The cranberry is a North American fruit
that grows on a bush. The cranberry is small, round, red, and very bitter.
American Indians used the berries for food and medicine. When settlers first
came from England in the 1600s, they liked these berries, too. The settlers had
never seen the berries before. They decided to call them "crane
berries," because birds called cranes ate them.
The cranberry bush does not grow
everywhere in the United States. In fact, it grows in only five states:
Washington, Oregon, Wisconsin, Massachusetts, and New Jersey. These states have
the special conditions that the cranberry bush needs.
Cranberries ripen when the weather
starts to become cold. We see cranberries in the stores in the fall. Many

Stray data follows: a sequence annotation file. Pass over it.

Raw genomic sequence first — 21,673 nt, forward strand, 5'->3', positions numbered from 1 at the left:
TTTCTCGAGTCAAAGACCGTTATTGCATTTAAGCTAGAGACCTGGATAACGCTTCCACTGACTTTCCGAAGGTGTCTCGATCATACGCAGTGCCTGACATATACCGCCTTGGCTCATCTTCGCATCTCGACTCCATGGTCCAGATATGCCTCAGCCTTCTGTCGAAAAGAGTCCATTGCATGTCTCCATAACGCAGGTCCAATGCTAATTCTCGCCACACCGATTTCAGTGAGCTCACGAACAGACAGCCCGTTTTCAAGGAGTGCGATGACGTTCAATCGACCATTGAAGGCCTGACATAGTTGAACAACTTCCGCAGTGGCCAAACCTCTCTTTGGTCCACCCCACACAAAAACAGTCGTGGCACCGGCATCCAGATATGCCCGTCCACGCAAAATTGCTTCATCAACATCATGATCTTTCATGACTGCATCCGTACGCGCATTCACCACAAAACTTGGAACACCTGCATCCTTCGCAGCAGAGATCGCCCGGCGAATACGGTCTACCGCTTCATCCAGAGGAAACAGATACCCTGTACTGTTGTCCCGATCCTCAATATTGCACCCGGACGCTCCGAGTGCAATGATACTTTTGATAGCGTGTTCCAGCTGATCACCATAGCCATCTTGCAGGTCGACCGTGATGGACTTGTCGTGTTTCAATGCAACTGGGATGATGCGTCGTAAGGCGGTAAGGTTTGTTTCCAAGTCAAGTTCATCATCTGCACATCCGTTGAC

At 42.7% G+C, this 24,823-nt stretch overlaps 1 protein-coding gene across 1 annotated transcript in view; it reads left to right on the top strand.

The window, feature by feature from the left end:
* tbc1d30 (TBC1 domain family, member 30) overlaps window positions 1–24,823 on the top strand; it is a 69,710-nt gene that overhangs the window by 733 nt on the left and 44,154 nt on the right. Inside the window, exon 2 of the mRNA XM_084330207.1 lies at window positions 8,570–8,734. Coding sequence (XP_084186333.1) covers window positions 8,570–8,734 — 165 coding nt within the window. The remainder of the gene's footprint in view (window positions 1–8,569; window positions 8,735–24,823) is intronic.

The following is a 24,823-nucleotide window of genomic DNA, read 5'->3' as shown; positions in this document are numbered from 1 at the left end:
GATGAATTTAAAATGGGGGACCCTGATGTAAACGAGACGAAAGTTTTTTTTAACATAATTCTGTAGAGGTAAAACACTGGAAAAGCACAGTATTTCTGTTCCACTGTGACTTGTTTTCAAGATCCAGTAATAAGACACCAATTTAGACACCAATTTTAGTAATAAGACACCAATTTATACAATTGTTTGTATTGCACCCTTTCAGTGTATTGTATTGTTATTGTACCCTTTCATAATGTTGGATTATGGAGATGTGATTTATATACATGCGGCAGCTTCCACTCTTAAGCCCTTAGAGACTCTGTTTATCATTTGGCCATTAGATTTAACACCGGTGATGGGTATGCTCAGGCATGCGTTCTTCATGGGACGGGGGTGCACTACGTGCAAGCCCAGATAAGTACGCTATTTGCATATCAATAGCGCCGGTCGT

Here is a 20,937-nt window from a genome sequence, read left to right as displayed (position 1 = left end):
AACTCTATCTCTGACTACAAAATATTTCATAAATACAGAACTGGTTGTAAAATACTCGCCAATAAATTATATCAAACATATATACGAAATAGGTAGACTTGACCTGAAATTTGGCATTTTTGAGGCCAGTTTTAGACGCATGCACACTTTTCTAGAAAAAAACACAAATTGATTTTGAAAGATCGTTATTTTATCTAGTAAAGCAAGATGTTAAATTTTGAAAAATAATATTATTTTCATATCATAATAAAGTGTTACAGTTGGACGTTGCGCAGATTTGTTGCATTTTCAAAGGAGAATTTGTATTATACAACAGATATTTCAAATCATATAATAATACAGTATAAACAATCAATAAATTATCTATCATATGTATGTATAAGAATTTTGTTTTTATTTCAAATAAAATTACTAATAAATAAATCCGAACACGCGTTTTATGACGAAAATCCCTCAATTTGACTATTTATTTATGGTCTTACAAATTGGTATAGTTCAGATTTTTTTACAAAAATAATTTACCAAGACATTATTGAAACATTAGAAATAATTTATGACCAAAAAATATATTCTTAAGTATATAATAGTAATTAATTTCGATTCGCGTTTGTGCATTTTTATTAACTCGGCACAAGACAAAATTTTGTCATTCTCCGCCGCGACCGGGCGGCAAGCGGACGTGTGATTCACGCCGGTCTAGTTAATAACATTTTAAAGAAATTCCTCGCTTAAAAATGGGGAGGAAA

people eat cranberries as part of the feast of Thanksgiving in November.
Sometimes cranberries are cooked and
made into a sauce or a jelly. Cranberries taste less bitter after they are
Cranberry growers separate the best
cranberries from all the rest. It's hard to recognize the best cranberries just
by looking. So cranberry growers use a special method, which was developed by
accident by a man named John Webb.
One day, as John Webb was taking a
container of berries down some steps, he spilled the berries. While he was
picking them up he noticed something interesting. The bad berries had stayed on
the top steps, and the best berries had bounced down all the way to the bottom.
Today, cranberry growers use a seven-step test to separate berries. The best
cranberries are the ones that bounce down seven steps!